# Nearest Neighbor Search: Python

I have a 2 dimensional array:

``````MyArray = array([6588252.24, 1933573.3, 212.79, 0, 0],
[6588253.79, 1933602.89, 212.66, 0, 0],
etc...)
``````

The first two elements `MyArray[0]` and `MyArray[1]` are the X and Y coordinates of the points.

For every element in the array, I would like to find the quickest way to return its single nearest neighbor in a radius of X units. We are assuming this is in 2D space.

lets say for this example `X = 6`.

I have solved the problem by comparing every element to every other element, but this takes 15 minutes or so when your list is 22k points long. We hope to eventually run this on lists of about 30million points.

I have read about K-d trees and understand the basic concept, but have had trouble understanding how to script them.

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What's a "Kt tree"? You mean "k-d tree"? For two-dimensional points you only need a quadtree. There was an earlier question looking for quadtree implementations in Python: stackoverflow.com/questions/6060302/… –  Mark Reed Oct 16 '12 at 21:30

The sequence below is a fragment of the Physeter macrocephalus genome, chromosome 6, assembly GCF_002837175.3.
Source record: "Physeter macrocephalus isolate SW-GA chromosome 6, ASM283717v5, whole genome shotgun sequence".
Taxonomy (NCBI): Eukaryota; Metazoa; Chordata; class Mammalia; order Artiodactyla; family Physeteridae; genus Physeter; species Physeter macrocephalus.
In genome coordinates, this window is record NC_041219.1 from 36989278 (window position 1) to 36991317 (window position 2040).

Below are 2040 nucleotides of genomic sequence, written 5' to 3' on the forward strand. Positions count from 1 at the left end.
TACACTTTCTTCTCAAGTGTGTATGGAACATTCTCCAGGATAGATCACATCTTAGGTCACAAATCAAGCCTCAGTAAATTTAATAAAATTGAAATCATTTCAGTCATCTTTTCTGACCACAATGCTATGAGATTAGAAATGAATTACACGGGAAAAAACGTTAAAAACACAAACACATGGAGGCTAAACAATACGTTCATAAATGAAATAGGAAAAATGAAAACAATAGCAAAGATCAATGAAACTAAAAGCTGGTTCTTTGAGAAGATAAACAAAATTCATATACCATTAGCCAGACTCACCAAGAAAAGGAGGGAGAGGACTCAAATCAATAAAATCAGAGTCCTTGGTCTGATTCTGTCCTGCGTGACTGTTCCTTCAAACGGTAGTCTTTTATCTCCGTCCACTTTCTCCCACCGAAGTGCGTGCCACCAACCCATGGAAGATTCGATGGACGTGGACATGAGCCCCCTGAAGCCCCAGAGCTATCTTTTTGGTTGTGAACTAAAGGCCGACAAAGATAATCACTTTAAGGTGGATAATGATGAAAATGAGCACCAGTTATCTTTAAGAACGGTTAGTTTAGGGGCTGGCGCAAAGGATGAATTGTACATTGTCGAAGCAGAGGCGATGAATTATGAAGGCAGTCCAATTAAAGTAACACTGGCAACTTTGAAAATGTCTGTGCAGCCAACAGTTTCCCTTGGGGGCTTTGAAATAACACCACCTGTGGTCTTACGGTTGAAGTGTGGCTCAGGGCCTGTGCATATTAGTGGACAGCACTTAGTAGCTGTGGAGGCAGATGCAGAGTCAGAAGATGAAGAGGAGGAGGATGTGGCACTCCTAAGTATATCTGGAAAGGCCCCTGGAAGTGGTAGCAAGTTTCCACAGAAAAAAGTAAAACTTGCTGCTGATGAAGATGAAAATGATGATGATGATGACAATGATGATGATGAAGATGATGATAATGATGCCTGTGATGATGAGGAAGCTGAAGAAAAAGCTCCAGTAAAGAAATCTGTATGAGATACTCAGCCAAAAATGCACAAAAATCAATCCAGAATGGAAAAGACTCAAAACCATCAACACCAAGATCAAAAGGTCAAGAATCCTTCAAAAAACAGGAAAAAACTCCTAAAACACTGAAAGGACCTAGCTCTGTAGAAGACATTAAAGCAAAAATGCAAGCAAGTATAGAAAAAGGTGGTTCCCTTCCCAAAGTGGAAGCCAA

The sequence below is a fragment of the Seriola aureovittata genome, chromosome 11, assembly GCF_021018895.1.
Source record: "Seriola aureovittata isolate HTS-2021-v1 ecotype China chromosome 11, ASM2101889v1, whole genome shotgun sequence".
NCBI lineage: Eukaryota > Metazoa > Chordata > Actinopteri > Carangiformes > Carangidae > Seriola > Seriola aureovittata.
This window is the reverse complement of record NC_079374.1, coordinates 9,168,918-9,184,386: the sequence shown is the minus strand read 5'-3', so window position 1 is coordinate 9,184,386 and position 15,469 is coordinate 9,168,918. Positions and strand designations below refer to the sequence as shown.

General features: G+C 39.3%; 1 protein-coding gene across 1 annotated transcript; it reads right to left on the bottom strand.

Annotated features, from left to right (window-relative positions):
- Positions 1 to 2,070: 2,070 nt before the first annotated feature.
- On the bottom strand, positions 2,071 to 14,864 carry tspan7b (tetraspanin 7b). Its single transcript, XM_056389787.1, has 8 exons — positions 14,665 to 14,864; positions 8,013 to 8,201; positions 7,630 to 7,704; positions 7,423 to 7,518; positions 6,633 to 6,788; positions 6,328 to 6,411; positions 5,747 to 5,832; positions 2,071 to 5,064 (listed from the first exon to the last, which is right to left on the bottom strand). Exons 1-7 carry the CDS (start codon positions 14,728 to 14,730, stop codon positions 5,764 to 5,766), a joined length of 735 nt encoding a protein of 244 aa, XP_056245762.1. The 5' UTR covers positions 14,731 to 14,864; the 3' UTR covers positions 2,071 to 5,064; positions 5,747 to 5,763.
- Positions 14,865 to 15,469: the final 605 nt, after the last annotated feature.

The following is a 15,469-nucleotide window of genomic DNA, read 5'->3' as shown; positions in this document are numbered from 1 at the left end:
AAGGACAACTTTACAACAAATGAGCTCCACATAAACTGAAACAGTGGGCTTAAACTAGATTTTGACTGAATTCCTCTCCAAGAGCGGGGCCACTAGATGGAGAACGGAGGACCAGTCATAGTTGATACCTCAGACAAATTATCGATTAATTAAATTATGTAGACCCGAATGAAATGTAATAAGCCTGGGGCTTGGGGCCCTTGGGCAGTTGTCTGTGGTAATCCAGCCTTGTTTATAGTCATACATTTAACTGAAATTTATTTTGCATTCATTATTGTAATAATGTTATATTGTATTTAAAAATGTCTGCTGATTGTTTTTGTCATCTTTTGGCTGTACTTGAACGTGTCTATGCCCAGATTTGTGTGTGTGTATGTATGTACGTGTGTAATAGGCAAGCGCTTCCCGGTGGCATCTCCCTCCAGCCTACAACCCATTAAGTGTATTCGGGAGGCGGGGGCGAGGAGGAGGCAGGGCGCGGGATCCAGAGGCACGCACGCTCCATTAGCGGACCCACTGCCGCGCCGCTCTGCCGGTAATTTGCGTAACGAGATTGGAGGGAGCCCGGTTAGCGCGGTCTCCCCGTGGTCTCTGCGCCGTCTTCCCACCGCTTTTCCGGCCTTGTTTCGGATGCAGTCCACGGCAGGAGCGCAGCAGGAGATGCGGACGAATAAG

Thank you! I meant a k-d tree. I will look up a quad tree. –  Dlinet Oct 16 '12 at 21:33
There's a k-d tree implementation in the `scipy.spatial` module –  John Vinyard Oct 16 '12 at 21:49
Note the cKDTree, its much faster. –  seberg Oct 16 '12 at 22:26
I have looked both of those up, but can not figure out how to use them. A relevant code example would be much appreciated! –  Dlinet Oct 16 '12 at 22:40
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Thanks to John Vinyard for suggesting scipy. After some good research and testing, here is the solution to this question:

Prerequisites: Install Numpy and SciPy

1)Import the SciPy and Numpy Modules

2)Make a copy of the 5 dimensional array including JUST the X and Y values.

3)Create an instance of a cKDTree as such:

``````YourTreeName=scipy.spatial.cKDTree(YourArray,leafsize=100)
#Play with the leafsize to get the fastest result for your dataset
``````

4)Query the cKDTree for the Nearest Neighbor within 6 units as such:

``````for item in YourArray:
TheResult=YourTreeName.query(item,k=1,distance_upper_bound=6)
``````

for each item in YourArray, TheResult will be a tuple of the distance between the two points, and the index of the location of the point in YourArray.

Hope this helps out anyone else who has experienced confusion with KD Trees!

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